Zakharov Lab

Branched-chain amino acid-derived volatile ester biosynthesis in melon

 

seedling clipartLab members involved in this project: Minmin Wang, Kyung Hwan Boo

Project Summary: Consumer assessment of the flavor and aroma of fruits is greatly influenced by the presence of volatile compounds naturally produced during ripening. Although the importance of volatile compounds in the determination of food and produce quality is well recognized, aroma formation in fruits is a highly complex biological trait that is still poorly understood. Some volatile compounds belonging to the category of esters are abundantly found in the aroma of numerous fruits such as apples, strawberries, bananas and melons. While it is known that in fruits, these volatile esters can arise from the conversion of certain amino acids (the same molecules that are the building blocks of proteins), the precise mechanisms involved in converting amino acids to volatile esters are not yet known. The goal of this research project is to identify the genes involved in this biological process in melon fruits, and to gain a better understanding of how the aroma-forming process is regulated when melons ripen. Since volatile esters are among the most common aroma components in many other fruits, our findings will likely be applicable and transferable to a wide range of fruit crops. This research has direct implications for breeders, geneticists, and the fresh produce industry by providing the basic knowledge required for enhancing fruit flavor quality.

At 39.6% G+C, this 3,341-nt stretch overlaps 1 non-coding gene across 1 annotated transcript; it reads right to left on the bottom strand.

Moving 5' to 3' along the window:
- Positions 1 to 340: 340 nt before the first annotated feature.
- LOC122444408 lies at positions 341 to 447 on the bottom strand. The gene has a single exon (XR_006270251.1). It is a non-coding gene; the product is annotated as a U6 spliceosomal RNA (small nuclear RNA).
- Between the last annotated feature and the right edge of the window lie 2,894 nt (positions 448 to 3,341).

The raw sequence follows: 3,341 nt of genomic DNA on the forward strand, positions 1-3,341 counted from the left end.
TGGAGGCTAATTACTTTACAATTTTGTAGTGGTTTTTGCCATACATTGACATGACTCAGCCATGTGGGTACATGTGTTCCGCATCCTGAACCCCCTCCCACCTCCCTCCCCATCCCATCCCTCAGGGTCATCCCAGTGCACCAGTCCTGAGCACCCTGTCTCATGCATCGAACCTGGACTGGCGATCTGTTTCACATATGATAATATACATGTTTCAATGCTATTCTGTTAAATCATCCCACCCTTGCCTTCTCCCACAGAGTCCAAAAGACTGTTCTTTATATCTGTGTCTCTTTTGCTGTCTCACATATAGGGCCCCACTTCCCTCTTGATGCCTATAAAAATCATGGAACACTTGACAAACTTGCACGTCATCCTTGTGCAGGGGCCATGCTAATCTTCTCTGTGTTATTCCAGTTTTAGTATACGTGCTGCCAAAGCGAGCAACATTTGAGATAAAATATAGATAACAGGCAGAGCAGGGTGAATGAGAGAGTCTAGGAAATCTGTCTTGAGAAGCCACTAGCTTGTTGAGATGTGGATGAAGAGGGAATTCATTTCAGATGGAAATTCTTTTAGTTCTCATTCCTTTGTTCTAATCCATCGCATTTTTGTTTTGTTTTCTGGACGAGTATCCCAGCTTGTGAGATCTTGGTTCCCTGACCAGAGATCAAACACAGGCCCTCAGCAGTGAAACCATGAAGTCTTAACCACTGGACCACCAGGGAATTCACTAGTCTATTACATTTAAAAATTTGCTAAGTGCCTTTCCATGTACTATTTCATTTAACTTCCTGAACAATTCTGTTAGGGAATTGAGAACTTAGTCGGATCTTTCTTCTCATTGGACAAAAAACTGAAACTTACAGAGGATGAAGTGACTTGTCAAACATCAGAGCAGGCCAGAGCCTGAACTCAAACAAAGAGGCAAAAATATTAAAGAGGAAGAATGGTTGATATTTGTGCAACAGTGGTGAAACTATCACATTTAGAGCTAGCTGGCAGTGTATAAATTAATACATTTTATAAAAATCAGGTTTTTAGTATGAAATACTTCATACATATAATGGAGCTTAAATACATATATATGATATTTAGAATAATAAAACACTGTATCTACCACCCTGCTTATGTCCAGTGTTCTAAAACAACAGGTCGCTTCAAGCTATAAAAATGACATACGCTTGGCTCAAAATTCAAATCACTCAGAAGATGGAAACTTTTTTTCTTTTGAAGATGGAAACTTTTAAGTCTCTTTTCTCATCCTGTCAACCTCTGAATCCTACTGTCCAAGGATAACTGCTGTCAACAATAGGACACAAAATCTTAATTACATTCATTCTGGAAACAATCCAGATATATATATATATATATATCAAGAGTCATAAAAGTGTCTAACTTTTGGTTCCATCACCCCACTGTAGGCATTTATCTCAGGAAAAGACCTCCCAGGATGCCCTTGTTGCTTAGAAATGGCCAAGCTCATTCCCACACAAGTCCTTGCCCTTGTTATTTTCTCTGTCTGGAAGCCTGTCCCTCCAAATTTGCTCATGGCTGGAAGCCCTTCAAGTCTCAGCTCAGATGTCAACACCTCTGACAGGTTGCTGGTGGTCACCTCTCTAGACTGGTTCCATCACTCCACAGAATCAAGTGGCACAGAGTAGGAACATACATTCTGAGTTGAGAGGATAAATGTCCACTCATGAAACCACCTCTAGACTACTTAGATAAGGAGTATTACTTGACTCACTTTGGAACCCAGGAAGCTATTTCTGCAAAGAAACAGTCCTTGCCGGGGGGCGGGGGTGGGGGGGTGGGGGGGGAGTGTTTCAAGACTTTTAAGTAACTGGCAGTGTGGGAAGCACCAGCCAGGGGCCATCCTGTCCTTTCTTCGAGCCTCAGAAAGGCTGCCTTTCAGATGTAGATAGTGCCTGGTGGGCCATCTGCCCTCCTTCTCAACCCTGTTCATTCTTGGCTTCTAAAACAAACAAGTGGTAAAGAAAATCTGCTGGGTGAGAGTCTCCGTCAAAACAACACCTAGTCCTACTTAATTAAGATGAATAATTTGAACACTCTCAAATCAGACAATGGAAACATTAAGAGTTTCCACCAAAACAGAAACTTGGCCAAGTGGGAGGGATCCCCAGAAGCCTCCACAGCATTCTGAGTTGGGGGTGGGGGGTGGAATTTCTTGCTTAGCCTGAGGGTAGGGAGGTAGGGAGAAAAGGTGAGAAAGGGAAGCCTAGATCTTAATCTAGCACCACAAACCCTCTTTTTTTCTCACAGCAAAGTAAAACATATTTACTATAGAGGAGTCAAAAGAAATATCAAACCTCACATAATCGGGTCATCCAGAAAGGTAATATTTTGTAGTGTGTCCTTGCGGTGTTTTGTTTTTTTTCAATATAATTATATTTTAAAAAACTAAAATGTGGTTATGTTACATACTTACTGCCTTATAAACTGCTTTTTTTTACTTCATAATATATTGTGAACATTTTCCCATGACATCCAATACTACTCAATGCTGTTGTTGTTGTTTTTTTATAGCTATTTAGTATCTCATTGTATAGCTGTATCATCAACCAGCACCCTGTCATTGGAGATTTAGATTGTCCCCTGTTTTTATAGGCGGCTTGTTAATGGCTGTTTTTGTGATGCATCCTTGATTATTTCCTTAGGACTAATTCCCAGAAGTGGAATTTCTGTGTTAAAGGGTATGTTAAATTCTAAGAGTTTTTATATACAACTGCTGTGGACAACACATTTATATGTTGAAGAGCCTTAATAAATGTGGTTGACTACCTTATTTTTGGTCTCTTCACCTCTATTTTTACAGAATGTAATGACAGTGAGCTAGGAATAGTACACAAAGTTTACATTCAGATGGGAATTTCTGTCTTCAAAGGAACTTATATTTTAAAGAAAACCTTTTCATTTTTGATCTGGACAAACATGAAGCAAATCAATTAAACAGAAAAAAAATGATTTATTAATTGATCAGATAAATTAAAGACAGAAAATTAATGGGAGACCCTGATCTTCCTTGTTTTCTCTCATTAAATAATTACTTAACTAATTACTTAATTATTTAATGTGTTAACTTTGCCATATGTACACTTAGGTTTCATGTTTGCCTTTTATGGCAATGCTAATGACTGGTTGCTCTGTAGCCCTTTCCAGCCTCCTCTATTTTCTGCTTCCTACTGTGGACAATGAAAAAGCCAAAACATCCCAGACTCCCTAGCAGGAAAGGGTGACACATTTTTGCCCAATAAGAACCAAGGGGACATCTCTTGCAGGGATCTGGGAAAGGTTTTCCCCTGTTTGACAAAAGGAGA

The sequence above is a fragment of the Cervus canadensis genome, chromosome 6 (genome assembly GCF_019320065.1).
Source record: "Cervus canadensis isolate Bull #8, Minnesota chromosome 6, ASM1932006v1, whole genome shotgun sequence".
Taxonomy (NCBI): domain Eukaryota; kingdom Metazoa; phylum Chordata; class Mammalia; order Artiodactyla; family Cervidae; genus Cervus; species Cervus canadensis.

This project is supported by an Agricultural and Food Research Initiative grant from the USDA National Institute of Food and Agriculture (http://www.csrees.usda.gov/).

 

 

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